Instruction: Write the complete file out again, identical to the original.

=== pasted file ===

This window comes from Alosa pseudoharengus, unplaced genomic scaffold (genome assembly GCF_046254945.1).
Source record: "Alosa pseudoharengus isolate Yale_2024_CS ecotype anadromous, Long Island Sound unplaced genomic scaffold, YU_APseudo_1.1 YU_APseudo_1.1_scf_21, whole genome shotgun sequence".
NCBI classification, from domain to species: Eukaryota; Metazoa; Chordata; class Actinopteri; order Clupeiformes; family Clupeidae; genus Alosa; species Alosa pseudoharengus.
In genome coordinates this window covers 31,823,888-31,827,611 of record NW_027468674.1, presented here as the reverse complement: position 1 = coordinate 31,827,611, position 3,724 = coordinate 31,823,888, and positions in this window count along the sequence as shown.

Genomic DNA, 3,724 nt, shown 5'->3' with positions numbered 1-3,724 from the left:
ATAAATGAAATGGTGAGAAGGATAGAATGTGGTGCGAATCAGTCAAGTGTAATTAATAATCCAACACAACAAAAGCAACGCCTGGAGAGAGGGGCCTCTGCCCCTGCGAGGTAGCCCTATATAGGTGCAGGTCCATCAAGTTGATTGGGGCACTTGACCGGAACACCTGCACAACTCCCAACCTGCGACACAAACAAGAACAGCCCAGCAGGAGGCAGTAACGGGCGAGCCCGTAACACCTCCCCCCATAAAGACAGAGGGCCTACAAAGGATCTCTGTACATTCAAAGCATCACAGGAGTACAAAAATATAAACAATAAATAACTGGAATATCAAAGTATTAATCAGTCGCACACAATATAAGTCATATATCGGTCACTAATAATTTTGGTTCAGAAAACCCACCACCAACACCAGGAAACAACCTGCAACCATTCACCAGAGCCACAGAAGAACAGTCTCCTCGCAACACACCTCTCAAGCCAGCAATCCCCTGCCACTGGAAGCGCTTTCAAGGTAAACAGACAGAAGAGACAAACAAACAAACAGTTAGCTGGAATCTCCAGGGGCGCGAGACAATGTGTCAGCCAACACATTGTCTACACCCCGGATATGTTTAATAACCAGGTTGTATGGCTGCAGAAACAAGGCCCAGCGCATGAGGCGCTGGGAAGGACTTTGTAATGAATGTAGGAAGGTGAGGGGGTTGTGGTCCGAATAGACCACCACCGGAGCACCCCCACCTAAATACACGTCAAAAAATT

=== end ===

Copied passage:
This window comes from Alosa pseudoharengus, unplaced genomic scaffold (genome assembly GCF_046254945.1).
Source record: "Alosa pseudoharengus isolate Yale_2024_CS ecotype anadromous, Long Island Sound unplaced genomic scaffold, YU_APseudo_1.1 YU_APseudo_1.1_scf_21, whole genome shotgun sequence".
NCBI classification, from domain to species: Eukaryota; Metazoa; Chordata; class Actinopteri; order Clupeiformes; family Clupeidae; genus Alosa; species Alosa pseudoharengus.
In genome coordinates this window covers 31,823,888-31,827,611 of record NW_027468674.1, presented here as the reverse complement: position 1 = coordinate 31,827,611, position 3,724 = coordinate 31,823,888, and positions in this window count along the sequence as shown.

Genomic DNA, 3,724 nt, shown 5'->3' with positions numbered 1-3,724 from the left:
ATAAATGAAATGGTGAGAAGGATAGAATGTGGTGCGAATCAGTCAAGTGTAATTAATAATCCAACACAACAAAAGCAACGCCTGGAGAGAGGGGCCTCTGCCCCTGCGAGGTAGCCCTATATAGGTGCAGGTCCATCAAGTTGATTGGGGCACTTGACCGGAACACCTGCACAACTCCCAACCTGCGACACAAACAAGAACAGCCCAGCAGGAGGCAGTAACGGGCGAGCCCGTAACACCTCCCCCCATAAAGACAGAGGGCCTACAAAGGATCTCTGTACATTCAAAGCATCACAGGAGTACAAAAATATAAACAATAAATAACTGGAATATCAAAGTATTAATCAGTCGCACACAATATAAGTCATATATCGGTCACTAATAATTTTGGTTCAGAAAACCCACCACCAACACCAGGAAACAACCTGCAACCATTCACCAGAGCCACAGAAGAACAGTCTCCTCGCAACACACCTCTCAAGCCAGCAATCCCCTGCCACTGGAAGCGCTTTCAAGGTAAACAGACAGAAGAGACAAACAAACAAACAGTTAGCTGGAATCTCCAGGGGCGCGAGACAATGTGTCAGCCAACACATTGTCTACACCCCGGATATGTTTAATAACCAGGTTGTATGGCTGCAGAAACAAGGCCCAGCGCATGAGGCGCTGGGAAGGACTTTGTAATGAATGTAGGAAGGTGAGGGGGTTGTGGTCCGAATAGACCACCACCGGAGCACCCCCACCTAAATACACGTCAAAAAATT